As the brain ‘turns off’ the weaker eye, this eye will eventually become ‘lazy’—unless treatment is provided.

Anisometropia

Anisometropia is when the refractive powers (visual acuity) of your eyes differ markedly, causing your eyes to focus unevenly – rendering the visual signal from one eye to be much clearer than the other. The brain is unable to reconcile the different images each eye sends and chooses to process the visual signal from the eye sending the clearer image. The brain begins to overlook the eye sending the blurrier image, further weakening the eye-brain connection of the weaker eye. If not treated, this results in permanent poor vision in that eye.

Deprivation

Deprivation refers to a blockage or cloudiness of the eye. When an eye becomes cloudy, it directly impacts the eyes’ ability to send a clear image to the retina, harming the child’s ability to see images clearly from that eye. When clear images can’t reach the retina, it causes poor vision in that eye, resulting in amblyopia. Deprivation is by far the most serious kind of amblyopia, but it is also incredibly rare.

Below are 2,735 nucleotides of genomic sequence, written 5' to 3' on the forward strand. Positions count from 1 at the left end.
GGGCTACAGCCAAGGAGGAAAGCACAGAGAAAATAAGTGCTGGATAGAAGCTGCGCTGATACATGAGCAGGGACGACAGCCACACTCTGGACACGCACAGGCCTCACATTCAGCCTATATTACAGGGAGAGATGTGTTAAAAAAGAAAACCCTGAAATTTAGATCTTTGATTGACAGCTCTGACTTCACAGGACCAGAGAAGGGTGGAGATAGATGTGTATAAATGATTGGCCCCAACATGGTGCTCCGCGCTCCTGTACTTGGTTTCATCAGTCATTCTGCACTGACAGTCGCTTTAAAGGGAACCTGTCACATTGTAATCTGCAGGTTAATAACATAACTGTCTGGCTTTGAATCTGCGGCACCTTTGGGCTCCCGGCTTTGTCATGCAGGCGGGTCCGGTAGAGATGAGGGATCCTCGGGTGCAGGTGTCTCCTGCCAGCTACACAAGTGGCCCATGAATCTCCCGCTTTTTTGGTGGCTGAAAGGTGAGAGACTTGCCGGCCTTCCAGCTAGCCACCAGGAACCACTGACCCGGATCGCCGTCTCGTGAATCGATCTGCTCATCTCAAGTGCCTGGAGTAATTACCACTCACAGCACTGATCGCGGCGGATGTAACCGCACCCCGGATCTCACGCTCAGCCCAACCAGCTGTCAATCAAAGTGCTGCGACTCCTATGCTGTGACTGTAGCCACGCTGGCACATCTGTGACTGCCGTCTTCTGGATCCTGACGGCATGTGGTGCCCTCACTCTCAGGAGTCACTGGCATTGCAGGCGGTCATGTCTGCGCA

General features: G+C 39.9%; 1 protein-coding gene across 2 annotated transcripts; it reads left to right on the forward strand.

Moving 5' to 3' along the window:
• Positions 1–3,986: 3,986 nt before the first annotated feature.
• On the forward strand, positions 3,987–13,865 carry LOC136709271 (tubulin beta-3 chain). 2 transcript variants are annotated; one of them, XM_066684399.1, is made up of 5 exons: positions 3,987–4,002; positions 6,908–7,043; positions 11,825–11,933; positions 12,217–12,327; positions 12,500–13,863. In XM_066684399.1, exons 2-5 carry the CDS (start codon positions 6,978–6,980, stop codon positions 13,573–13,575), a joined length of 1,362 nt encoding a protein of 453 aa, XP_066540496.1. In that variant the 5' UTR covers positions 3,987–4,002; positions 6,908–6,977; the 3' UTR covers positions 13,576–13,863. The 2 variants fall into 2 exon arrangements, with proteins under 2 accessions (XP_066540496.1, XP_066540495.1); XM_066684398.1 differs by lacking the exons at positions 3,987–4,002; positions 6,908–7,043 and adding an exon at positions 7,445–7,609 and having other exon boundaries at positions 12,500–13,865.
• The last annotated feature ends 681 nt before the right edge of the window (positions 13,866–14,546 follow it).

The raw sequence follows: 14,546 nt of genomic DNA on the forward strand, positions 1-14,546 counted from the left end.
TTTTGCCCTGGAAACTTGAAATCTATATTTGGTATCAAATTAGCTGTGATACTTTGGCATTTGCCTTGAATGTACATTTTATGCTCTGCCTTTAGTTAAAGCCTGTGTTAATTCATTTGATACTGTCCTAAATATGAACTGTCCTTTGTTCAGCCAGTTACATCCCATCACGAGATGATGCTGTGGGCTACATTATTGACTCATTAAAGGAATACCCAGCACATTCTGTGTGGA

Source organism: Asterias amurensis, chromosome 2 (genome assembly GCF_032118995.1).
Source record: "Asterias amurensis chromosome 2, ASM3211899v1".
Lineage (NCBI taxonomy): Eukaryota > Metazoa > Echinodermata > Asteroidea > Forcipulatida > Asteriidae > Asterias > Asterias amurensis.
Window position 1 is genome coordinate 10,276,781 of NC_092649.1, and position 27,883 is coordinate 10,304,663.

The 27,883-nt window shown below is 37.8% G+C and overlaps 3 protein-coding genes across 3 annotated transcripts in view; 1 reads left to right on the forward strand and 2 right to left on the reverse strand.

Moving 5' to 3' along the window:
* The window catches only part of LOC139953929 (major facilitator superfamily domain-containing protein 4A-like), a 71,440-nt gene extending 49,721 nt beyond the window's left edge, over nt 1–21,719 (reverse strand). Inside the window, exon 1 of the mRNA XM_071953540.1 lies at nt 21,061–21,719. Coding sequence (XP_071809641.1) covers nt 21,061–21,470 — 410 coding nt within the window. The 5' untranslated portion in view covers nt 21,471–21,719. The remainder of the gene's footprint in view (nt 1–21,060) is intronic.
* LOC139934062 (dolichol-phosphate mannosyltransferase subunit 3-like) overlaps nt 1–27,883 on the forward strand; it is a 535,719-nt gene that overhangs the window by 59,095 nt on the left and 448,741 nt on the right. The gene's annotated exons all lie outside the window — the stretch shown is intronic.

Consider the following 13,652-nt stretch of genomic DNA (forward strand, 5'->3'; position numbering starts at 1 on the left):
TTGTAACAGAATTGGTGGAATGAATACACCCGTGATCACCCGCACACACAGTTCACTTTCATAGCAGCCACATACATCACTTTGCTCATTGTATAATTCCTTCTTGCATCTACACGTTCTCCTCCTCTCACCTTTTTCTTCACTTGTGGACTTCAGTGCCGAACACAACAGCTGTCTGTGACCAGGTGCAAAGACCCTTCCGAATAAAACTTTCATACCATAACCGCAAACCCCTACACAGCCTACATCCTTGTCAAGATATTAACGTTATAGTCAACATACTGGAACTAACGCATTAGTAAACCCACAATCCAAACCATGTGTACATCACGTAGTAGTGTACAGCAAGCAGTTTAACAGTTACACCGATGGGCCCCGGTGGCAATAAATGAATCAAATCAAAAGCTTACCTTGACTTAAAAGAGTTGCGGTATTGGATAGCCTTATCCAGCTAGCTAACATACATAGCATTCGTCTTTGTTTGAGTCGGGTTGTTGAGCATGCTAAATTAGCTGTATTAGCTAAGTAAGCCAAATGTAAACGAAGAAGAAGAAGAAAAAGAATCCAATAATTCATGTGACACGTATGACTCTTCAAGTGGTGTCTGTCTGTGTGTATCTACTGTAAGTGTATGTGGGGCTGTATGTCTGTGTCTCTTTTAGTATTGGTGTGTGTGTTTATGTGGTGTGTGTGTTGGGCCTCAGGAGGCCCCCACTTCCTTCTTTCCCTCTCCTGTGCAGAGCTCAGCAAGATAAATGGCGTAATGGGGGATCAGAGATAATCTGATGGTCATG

There are several types of deprivation: cataracts, cloudy corneas, cloudy lenses and eyelid tumors. Each of these can affect a child’s vision, resulting in amblyopia. Because these are also difficult to notice from a child’s behavior, it’s crucial to have your child tested for eye-related problems so that treatment can begin right away.

How To Treat Amblyopia

The goal of most amblyopia treatments is to naturally strengthen the weaker eye so that your child’s eyes can work and team with the brain more effectively. Amblyopia treatment will be determined by the cause and severity of their condition.

Common types of treatment include:

  • Corrective eyewear
  • Eye drops
  • Patching
  • Vision Therapy

Vision Therapy

Vision therapy is the most effective treatment for amblyopia, which may be used in conjunction with other treatments.

A vision therapy program is customized to the specific needs of the patient. It may include the use of lenses, prisms, filters, occluders, and other specialized equipment designed to actively make the lazy eye work to develop stronger communication between the eye and the brain.

Vision therapy is highly successful for the improvement of binocular vision, visual acuity, visual processing abilities, depth perception and reading fluency.

Vision therapy programs for amblyopia may include eye exercises to improve these visual skills:

  • Accommodation (focusing)
  • Binocular vision (the eyes working together)
  • Fixation (visual gaze)
  • Pursuits (eye-tracking)
  • Saccades (eye jumps)
  • Spatial skills (eye-hand coordination)